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Thread: Something is not right.

  1. #11
      NeonKnight is offline
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    Biggest thing is the Buildings. The Walls, Docks, etc all have a glow/shadow, but the buildings have none. As a result, there is a disassociation when looking at the map.
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  2. #12
      Meshon is offline
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    I agree that the buildings could use some shadow. What I really like is the organic feel to the city, like it was built over time, rather than in a day

    I'm stuck on the grid too often.

    cheers,
    Meshon

  3. #13
      Boethius61 is offline
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    Thanks Folks. Especially about the building shadow. They did actually have one, the layer just got turned off somehow. Ooops. Put it back on.

    Ascension, thanks for noticing all the shadow discrepancies. The light was supposed to be lower left. As soon as I turned the building shadows back on it became pretty evident. Don't know how the wall shadows ended up wrong. Okay, I do, I missed a "-" sign, carelessness I guess. I also turned the Inn with the bad shadow. There are probably a couple more little ones like that. I twisted a handfull when I was putting the roads in just to get them to line up. The little ones are probably okay since they are so small and unnoticeable.

    As for the grass . . . I tried a solid colour and it was just wrong. With the emboss it looked waaaay wierd. I have come up with something though. I tossed int a noise turned green gradient layer over the grass and lowered its transparency to 75%. Now it has just a hint of that former grass texture and a much better look. I also killed the embossed layer and added a simple radial gradient set to overlay. That way the ground just gets a bit darker as it descends. I think this gives enough of a hint of the descending slope to do what I need.

    Hmmmm, can't seem to upload it, I have to go will try again in an hour or so. Sorry for the wait

  4. #14
      Boethius61 is offline
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    Hmmm. . . couldn't direct upload that one. Oh well, this is why I have a photobucket account.

    Here it is, the new and improved picture. Now with 30% better grass, building drop shadows, a consistent light source and Vitamin M (for map - cause we all need it).
    Something is not right.-portcity.jpg

  5. #15
      castlewrks is offline
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    It is interesting to watch the evolution of a map...

    The first thing I noticed when I zoomed in and took a look at your map, your docks are on top of some of your buildings. I would use layers to ensure that each layer didn't end up on top of something it belonged under. I would use layers: 1) Ground, 2) Roads (and docks), 3) Buildings, 4) Walls, 5) Clouds.

    The second thing I notice is that your shrunken buildings are nothing more than re-sized bigger buildings. I would use two or three sets of buildings to replicate into the various areas of your map to keep them unique and from looking like the other areas you used to create them in the first place. Changing colors could also help with this.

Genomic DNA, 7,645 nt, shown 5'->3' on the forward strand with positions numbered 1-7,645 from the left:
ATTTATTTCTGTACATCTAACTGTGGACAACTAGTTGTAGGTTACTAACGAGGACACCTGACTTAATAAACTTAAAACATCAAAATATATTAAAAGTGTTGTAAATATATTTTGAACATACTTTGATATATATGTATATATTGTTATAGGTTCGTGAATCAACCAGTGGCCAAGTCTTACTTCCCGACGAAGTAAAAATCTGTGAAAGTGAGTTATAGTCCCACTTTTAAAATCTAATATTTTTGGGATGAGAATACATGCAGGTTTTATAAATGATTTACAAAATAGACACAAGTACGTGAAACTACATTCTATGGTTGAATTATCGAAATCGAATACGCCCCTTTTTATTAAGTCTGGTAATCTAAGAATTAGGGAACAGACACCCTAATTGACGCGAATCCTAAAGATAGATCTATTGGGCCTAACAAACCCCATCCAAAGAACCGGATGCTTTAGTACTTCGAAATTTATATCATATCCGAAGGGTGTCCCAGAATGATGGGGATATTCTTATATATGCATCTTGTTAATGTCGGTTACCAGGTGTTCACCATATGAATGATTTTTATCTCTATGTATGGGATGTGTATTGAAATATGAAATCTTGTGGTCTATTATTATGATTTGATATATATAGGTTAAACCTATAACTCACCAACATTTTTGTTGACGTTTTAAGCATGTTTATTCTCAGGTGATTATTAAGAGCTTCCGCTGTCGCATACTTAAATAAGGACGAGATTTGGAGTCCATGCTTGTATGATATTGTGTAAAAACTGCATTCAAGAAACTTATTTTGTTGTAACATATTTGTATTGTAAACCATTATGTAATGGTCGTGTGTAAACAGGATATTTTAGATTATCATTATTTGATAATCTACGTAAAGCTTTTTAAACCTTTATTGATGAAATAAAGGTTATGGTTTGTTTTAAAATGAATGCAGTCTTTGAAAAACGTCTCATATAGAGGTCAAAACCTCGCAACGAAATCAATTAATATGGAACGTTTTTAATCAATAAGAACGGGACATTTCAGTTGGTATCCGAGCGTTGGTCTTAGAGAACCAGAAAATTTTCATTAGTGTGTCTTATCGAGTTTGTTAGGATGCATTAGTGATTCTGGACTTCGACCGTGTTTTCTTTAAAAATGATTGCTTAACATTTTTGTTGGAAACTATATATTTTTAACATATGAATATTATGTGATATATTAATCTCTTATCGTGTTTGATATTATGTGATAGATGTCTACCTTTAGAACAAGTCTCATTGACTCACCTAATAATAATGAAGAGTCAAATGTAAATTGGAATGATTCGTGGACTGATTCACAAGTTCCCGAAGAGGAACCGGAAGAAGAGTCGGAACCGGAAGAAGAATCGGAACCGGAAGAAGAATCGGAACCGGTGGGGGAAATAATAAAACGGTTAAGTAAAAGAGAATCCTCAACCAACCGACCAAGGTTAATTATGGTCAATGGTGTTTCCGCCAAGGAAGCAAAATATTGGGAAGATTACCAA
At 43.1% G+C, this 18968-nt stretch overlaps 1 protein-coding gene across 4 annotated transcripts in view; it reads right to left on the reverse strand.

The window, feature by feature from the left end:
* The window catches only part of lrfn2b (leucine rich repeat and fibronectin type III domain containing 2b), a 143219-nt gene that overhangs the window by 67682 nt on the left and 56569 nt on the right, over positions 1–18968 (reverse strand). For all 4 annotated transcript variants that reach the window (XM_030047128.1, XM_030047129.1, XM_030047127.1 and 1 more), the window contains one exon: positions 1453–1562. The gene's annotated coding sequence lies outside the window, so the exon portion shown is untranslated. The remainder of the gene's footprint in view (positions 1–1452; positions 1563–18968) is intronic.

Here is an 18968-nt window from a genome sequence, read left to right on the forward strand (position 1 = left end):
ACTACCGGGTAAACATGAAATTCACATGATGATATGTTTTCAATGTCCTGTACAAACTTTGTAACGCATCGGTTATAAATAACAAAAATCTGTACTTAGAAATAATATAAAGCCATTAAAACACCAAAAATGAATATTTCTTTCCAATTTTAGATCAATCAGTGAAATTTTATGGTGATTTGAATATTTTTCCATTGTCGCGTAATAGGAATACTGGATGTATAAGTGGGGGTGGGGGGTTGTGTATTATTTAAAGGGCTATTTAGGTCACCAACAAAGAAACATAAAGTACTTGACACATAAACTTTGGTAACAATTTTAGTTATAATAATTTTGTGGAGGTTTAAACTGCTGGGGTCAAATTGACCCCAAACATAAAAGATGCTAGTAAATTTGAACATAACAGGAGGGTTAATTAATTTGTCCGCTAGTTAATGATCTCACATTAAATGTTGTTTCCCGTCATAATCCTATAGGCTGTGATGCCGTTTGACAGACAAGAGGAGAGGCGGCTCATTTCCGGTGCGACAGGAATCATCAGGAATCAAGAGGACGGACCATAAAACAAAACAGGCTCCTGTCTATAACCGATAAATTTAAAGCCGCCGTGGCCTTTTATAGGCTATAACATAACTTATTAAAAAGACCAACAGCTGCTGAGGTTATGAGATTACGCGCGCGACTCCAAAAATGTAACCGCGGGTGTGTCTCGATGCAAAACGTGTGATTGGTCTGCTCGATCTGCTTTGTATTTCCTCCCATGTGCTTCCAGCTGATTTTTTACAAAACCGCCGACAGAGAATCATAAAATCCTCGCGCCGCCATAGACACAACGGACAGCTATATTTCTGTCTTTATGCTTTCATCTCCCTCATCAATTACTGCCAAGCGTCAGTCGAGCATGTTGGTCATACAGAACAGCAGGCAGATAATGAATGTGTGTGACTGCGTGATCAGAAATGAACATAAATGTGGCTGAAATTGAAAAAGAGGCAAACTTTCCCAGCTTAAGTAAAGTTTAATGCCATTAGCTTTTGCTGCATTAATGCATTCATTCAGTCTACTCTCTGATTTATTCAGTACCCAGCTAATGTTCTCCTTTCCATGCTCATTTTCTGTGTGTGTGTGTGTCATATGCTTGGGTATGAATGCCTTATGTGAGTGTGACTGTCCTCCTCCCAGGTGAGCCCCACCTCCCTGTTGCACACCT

My final observation is more of a question... why does this city have so many walls dividing it up like that? I'd love to hear your story about this city. Construction of walls is expensive and labor intensive. To have so many walls, the builders must have some reason for dividing the city up like this. Many historical cities have concentric walls that were built as a result of the city growing out of its original walls and requiring new walls to protect the new city sections. This alone creates different textures due to the era in which the construction happened. I like to think about "why" a particular area in my town exists, who lives there, are they rich or poor? Is there a special area of commerce or defensive feature to that part of town. Like writing a story, your city map can tell your story as you envision it while you are creating it.

    Keep going, I'll be curious to see how it develops.

  6. #16
      Ascension is offline
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    When uploading there are some restrictions, the max sized of the image is around 4000 x 4000 and the max file size is 4.7 megs for a jpg. So if you're making something larger than those dimensions you either have to shrink it down or reduce the jpg quality (hardly noticeable).
    If the radiance of a thousand suns was to burst at once into the sky, that would be like the splendor of the Mighty One...I am become Death, the Shatterer of worlds.
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  7. #17
      Boethius61 is offline
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    Ascension: Size wasn't a problem. I'm under the limit on both dimension and MB, plus it is just a tweeked image of the ones that went up successfully.

    castlewrks: Yeah, thanks for the catch. I was fiddling around and accidentally lost my docks. Luckly I hadn't saved yet so I grabbed them from a reboot of the old image and just dropped them in on top without thinking. I will fix them. Should be able to just mover the layer down.

    As for the building resize . . . yeah. I had two building brush pipes, a small building pipe and a large one. I wanted more size variety though so I just told my daughter to wiggle the brush scale a bit (she is 8 and really wanted to help, brushing the buildings seemed a good option). They do lack variety. They are about a dozen buildings each, and some of those are just re-roofs of the same building. My intent is that over time I will add slowly to the pipes. I hope to get about 30 buildings in each. Then I want two more brush pipes, a hovel pipe and a large estate pipe. So, you are right, and in time I hope to rectify it. For now . . . this is my learn to do a city map, so I'll have to be satisfied until I can devote some more time to house images.